Aubin Codex

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An example of a page of the Aubin Codex. This is folio 59.[1]
Right side of folio 19[1]

The Aubin Codex is a textual and pictorial history of the Aztecs from their departure from Aztlán through the Spanish conquest to the early Spanish colonial period from 1519-1521, ending in 1607.[2] Consisting of 81 leaves, it was most likely begun in 1576, the codex is written in Nahuatl, an Aztec language.[1]

History[edit]

The Aubin Codex was probably started in 1576 after the Spanish conquests,[1] it is possible that Fray Diego Durán supervised its preparation, since it was published in 1867 as Historia de las Indias de Nueva-España y isles de Tierra Firme, listing Durán as the author.[3]:569-570 Originally, the codex was owned by Lorenzo Boturini-Benaducci, the codex was named after J.M.A Aubin, who owned it in the mid-1800s, he published a lithographic reproduction in 1850. The last person to own the original was Jules Desportes, it now resides in the British Museum.[4]

Contents[edit]

The Aubin Codex depicts the history of the Mexican people, including the migratory histories, colonial events, and Aztec leaders,[1] the book includes planetary records as well as earthy ones. The book also depicts the smallpox epidemic after the arrivals of the conquistadors,[4] among other topics, the Aubin Codex has a native description of the massacre at the temple in Tenochtitlan in 1520.[5] James Lockhart has published an extract of Codex Aubin in Nahuatl and English dealing with the section on the conquest of Mexico.[6] According to Lockhart, the internal evidence is that the author was a man from the Mexico-Tenochtitlan sector of San Juan Moyotlan, writing around 1562, who wrote from collected material on the earlier era, including the conquest, and then began writing in his own voice about current events of the late sixteenth century.[7] Unlike the account of the conquest of Mexico in the Florentine Codex, which is primarily from the Tlatelocan viewpoint and denigrates the Mexica of Tenochtitlan, Codex Aubin is from the Tenochtitlan perspective and makes no reference to events in Tlatelolco.[8] Lockhart sees Codex Aubin as an authentic account likely from oral sources.[9]


Style[edit]

With its 81 pages, the Codex Aubin is written in mixed format,[10]:210 the second half of the codex, depicting colonial history, is written in standard annals structure. The first part of the Codex Aubin, consisting of the migrations histories, is written in clustered annals structure.[10]:85 By clustering years in rows or columns, it freed up more space, allowing for more efficient writing, the years are written from left to right and top to bottom, and the year is written before the place.[10]:209 It is in European style on European paper, which suggests it was written after the Spanish conquests. Due to the different script throughout the book, it was likely written by more than one person over the years.The Codex Aubin is divided into three sections as well as an appendix that lists the succession of rulers and leaders, both Spanish and native, every section begins with a full-page painting.[4] It is written in the Aztec language, Nahuatl.[11]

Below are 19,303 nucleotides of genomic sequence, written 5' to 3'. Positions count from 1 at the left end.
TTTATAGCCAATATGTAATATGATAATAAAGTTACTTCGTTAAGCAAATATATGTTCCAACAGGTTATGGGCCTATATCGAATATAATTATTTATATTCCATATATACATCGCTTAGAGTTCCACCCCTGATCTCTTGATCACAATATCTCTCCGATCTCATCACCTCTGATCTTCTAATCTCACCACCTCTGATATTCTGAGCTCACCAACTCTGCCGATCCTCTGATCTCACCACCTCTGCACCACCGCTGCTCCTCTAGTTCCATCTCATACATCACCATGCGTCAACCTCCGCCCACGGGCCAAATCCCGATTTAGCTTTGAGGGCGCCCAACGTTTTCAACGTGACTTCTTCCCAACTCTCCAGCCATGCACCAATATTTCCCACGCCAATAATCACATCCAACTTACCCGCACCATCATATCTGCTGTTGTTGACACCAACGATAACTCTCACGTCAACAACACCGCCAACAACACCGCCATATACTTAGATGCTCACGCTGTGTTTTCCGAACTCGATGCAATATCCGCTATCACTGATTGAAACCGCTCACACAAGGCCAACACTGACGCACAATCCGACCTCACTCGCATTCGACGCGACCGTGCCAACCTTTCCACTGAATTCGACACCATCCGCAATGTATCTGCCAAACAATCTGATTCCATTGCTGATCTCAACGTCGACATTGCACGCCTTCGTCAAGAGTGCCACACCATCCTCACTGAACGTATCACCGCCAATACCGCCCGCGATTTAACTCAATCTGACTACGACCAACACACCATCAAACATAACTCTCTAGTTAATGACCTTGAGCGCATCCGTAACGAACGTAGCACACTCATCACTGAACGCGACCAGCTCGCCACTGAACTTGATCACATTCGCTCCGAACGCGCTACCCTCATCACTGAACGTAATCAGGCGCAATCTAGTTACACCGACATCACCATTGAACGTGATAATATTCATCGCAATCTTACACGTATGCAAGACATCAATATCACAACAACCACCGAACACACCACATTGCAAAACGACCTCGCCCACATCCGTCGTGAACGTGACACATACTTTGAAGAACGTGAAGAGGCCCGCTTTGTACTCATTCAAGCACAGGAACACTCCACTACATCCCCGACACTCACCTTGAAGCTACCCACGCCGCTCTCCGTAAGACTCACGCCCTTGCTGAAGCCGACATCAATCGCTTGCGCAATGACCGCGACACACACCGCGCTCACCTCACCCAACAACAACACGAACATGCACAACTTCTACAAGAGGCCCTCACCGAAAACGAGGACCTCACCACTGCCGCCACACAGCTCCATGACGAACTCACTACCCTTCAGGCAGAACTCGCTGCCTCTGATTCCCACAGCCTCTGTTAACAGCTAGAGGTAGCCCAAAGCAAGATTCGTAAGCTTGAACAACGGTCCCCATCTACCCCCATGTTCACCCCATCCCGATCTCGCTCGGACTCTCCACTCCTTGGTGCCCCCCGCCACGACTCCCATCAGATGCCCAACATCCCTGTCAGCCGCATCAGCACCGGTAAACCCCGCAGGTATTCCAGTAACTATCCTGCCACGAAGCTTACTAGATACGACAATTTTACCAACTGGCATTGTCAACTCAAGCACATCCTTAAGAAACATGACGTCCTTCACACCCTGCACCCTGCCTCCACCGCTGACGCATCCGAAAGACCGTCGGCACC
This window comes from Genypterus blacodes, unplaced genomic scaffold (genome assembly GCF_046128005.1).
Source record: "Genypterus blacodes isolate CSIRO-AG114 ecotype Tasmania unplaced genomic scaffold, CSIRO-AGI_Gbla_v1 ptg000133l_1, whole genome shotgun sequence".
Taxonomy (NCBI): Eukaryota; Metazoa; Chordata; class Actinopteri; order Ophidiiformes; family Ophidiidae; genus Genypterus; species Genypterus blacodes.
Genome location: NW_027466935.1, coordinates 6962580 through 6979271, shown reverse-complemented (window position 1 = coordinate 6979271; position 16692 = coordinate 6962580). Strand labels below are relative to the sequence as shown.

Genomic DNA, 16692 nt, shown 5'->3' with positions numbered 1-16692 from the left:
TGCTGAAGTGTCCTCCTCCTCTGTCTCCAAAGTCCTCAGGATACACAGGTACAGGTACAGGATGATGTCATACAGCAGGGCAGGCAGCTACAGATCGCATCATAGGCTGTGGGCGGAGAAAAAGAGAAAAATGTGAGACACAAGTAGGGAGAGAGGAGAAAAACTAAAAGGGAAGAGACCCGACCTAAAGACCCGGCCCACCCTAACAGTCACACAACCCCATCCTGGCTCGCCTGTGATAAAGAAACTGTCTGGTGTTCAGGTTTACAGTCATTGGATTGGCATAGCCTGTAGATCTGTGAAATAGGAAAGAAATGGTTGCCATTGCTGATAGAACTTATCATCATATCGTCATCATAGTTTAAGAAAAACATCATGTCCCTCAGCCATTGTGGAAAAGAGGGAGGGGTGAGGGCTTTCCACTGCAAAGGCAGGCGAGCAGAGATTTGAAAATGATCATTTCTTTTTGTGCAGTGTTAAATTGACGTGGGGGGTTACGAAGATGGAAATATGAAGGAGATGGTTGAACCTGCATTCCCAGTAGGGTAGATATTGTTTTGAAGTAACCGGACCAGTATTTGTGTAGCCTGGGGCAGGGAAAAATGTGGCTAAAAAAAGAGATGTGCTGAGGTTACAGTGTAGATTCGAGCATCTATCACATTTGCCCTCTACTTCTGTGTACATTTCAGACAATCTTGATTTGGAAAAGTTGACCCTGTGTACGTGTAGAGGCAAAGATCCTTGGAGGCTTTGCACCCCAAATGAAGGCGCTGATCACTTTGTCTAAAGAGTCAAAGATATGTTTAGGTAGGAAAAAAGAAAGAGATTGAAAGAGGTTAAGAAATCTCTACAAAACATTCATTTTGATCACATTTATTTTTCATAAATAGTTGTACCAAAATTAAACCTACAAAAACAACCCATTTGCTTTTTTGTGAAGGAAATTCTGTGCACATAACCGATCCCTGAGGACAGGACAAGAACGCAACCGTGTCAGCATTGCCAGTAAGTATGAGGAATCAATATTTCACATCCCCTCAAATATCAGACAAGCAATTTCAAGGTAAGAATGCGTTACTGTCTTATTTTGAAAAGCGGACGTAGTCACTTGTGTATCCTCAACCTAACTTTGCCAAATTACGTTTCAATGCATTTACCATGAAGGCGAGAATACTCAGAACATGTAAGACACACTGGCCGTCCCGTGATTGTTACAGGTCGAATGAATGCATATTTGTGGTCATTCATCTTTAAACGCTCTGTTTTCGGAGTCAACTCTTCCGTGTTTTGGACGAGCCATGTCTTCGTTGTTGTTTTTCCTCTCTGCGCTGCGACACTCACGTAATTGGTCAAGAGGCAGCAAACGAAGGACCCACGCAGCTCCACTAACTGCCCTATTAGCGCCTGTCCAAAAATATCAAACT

Close up of folio 26, you can see a bird eating a snake on top of a cactus.[1]

Today[edit]

As of 2015, Fordham University has been hosting a project to translate the codex into English and further decipher its images and pictographs.[11] Also called "Manuscrito de 1576" (“The Manuscript of 1576”), this codex is held by the British Museum in London.[1] A copy of the original is held at the Princeton University library in the Robert Garrett Collection.[12]

References[edit]

  1. ^ a b c d e f g "Image gallery: Codex Aubin / Códice Aubin 1576 / Códice de 1576 / Historia de la nación mexicana / Histoire mexicaine". British Museum. Retrieved 2018-02-01. 
  2. ^ Gibson, Charles. "Prose sources in the Native Historical Tradition", article 27B. "A Census of Middle American Prose Manuscripts in the Native Historical Tradition". Guide to Ethnohistorical Sources Part 4; Handbook of Middle American Indians. University of Texas Press 1975, census #1014, pp.327-28
  3. ^ -1588., Durán, Diego, (1994). The history of the Indies of New Spain. Heyden, Doris. Norman: University of Oklahoma Press. ISBN 0806126493. OCLC 44954467. 
  4. ^ a b c "Nahuatl Spoken Here - Marriott Library - The University of Utah". www.lib.utah.edu. Retrieved 2018-02-02. 
  5. ^ "Conquest · Codex Aubin · Codex Aubin". codexaubin.ace.fordham.edu. Retrieved 2018-02-02. 
  6. ^ James Lockhart, We People Here: Nahuatl Accounts of the Conquest of Mexico, translated and edited. University of California Press, 1991, pp.274-279; commentary p. 314
  7. ^ James Lockhart, We People Here: Nahuatl Accounts of the Conquest of Mexico, translated and edited. University of California Press, 1991, p. 43
  8. ^ James Lockhart, We People Here: Nahuatl Accounts of the Conquest of Mexico, translated and edited. University of California Press, 1991, p. 43
  9. ^ James Lockhart, We People Here: Nahuatl Accounts of the Conquest of Mexico, translated and edited. University of California Press, 1991, p. 43
  10. ^ a b c Boone, Elizabeth Hill (2000). Stories in Red and Black" Pictorial Histories of the Aztecs and Mixtecs. University of Texas Press. ISBN 978-0-292-71989-7. 
  11. ^ a b "About · Codex Aubin". codexaubin.ace.fordham.edu. Retrieved 2018-02-01. 
  12. ^ "Princeton University Digital Library -- Item Overview". pudl.princeton.edu. Retrieved 2018-02-02. 

External links[edit]